Curiously enough the one arrangement of equalizers and springs which became most common was not covered by Harrison. This standard plan called for a leaf spring over each driving axle with a lever between to coordinate the entire suspension into one complementary mechanism. To prevent any possibility of bypassing this patent, Harrison greatly enlarged the original 1838 specification by securing a "reissue" of the old patent on November 21, 1842. The reissue was, in fact, a new patent in which several new equalizing schemes were claimed. Among these was the standard spring-equalizer-spring arrangement, several elaborate bell-crank lever combinations, and one curious chain and spring arrangement. The 1842 reissue firmly established Harrison's claim to this highly important invention. He reportedly received enormous royalties, for few, if any, American locomotives were built without equalizers after 1840.


It is not surprising that other mechanics developed new suspension plans in the hope of bypassing Harrison's patent. One of the first such plans was Henry Waterman's patent of February 10, 1841 (No. 1969). Waterman proposed a separate frame for the driving axles, but unlike Eastwick's, his plan provided for both lateral and vertical movement by means of either hinge or ball-and-socket joints. A long radius rod, attached to the front driving axle pedestal, connected the subframe to the locomotive. This connection was also hinged.




Fig. 59. Norris and Knight's 1843 patent for locomotive suspensions was an attempt to avoid using Harrison's invention. Itwas not successful and -was used for only a few years by Norris.


Several Norris locomotives are known to have used the Norris and Knight suspension; one of these machines, the Virginia (Fig. 60), was delivered to the Winchester and Potomac Railroad some months before the patent was issued.5 Two large lithographs issued by Norris between 1843 and 1845 show eight-wheel engines so-equipped. A number of European locomotives are also known to have used this type of suspension.6 Norris advertisements appearing in the American Railroad Journal throughout 1845 contain a line cut of a similarly equipped 4-4-0. After the intense promotion effort, however, Norris abandoned the plan for the simpler and more effective Harrison equalizer.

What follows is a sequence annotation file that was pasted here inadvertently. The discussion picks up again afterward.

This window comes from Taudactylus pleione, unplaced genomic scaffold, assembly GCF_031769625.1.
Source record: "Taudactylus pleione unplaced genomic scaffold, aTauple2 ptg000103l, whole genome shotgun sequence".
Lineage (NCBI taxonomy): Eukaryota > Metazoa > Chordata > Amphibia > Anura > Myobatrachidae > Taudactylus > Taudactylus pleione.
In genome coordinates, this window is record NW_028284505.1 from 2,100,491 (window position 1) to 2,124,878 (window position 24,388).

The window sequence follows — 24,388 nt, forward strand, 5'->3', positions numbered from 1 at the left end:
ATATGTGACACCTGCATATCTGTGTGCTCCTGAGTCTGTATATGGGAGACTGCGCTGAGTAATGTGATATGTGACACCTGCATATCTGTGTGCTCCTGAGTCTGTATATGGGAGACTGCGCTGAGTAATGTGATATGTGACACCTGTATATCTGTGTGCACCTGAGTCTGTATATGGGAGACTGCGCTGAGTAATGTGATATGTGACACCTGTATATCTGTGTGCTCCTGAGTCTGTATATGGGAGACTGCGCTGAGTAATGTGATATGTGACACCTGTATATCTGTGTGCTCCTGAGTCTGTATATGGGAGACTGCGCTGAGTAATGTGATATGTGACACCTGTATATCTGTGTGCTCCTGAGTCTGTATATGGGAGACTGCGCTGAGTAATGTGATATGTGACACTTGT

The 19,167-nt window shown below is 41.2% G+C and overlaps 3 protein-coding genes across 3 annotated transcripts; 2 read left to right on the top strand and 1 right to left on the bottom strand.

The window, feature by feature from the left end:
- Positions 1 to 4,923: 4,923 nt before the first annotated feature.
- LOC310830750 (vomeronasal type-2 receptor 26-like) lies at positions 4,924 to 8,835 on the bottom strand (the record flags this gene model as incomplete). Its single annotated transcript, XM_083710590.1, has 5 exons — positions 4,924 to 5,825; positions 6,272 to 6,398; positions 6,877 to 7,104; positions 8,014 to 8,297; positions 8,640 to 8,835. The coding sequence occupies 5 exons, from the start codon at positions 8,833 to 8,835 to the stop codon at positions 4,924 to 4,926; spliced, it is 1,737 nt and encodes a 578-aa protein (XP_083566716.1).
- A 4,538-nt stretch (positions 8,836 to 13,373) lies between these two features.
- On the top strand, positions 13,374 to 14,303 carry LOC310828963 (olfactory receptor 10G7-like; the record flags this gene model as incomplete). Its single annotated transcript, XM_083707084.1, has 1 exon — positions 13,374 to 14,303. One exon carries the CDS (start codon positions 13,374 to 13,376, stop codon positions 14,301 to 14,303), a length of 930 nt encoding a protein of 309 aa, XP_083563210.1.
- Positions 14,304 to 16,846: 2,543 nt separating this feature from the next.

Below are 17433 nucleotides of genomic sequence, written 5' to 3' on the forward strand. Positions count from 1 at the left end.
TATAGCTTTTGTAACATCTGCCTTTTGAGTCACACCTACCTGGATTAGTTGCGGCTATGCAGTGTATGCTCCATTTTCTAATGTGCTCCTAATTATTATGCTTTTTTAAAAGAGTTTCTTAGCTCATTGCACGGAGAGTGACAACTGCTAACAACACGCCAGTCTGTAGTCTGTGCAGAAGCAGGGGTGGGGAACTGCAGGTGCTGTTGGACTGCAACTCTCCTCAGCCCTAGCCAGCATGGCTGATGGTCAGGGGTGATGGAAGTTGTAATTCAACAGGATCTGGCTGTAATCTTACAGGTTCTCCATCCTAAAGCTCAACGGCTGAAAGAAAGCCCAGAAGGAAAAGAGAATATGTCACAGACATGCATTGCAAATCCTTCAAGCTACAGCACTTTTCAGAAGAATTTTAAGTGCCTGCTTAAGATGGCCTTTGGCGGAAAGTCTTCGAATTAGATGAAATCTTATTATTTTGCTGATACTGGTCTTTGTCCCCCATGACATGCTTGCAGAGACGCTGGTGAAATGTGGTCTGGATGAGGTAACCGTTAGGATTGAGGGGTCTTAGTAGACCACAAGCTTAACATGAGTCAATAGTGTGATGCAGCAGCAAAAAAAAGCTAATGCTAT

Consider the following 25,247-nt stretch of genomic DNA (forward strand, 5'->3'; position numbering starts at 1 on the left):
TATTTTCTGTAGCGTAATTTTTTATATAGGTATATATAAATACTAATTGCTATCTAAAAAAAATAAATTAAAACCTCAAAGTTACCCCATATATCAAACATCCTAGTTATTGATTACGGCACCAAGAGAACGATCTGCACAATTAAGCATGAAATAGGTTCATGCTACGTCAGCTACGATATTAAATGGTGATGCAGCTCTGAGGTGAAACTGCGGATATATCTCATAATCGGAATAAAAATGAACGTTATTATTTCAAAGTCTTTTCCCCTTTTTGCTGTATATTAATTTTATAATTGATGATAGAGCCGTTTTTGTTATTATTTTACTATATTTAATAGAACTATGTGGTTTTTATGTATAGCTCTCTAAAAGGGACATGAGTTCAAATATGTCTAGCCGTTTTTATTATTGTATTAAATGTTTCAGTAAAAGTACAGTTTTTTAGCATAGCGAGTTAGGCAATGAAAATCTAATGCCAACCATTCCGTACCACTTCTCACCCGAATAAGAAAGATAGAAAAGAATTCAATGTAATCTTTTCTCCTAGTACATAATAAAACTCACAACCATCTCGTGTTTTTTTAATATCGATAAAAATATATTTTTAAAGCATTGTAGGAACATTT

Fig. 60. The Virginia incorporated the Norris and Knight suspension shown in the preceding illustration. This engine was built by Norris for the Winchester and Potomac Railroad in 1842.


1 Railroad Gazette, April 22, 1892, p. 294.


2 Marshall, A History of the Railway Locomotive Engine, p. 173.


3 Colburn, Locomotive Engineering, p. 79. R. & W. Hawthorn, a British firm, obtained a patent for compensation levers in 1851.


4 Harrison, The Locomotive, pp. 67-71, reprinted from the Franklin Institute's 1839 report.


5 Karl von Ghega, Die Baltimore-Ohio eisenbahn . . . (Vienna, 1844), p. 162, reports seeing the new locomotive the Virginia on the Winchester and Potomac in May of 1842.


6 Railway and Locomotive Historical Society, Bulletin, No. 79 (1948), p. 62.


pp. 181 - 182


The chilled cast-iron tire was the only competitor of wrought iron until the advent of cheap steel tires in the 1860's. Cast iron had proved itself an admirable material for car wheels as far back as the mid-eighteenth century. The life expectancy of such wheels was materially increased in about 1812 when chilled or "case-hardened" wheels were introduced in England.84 The tread of the wheel was chilled by making that portion of the wheel mold of iron rather than sand. Thus the molten iron was more quickly cooled or chilled when it touched the iron segment of the mold. The metal was crystallized to a depth of about half an inch and offered a very hard, durable running surface. The economy and easy manufacture of such wheels naturally led to an early investigation of chilled cast-iron driving wheels. Seth Boyden is said to have used an all-cast-iron driving wheel with hub, tread, flange, and spokes cast in one piece on his first locomotive, the Orange, completed in 1837.85 A line drawing of the Orange made by P. 1. Perrin, a former employee of Boyden, shows a wheel of this construction.86 However, D. M. Harris insists that the Orange was originally fitted with wrought-iron tires made by his father.87 At this late date it is impossible to determine whether or not tireless cast-iron driving wheels were used by Boyden on the Orange.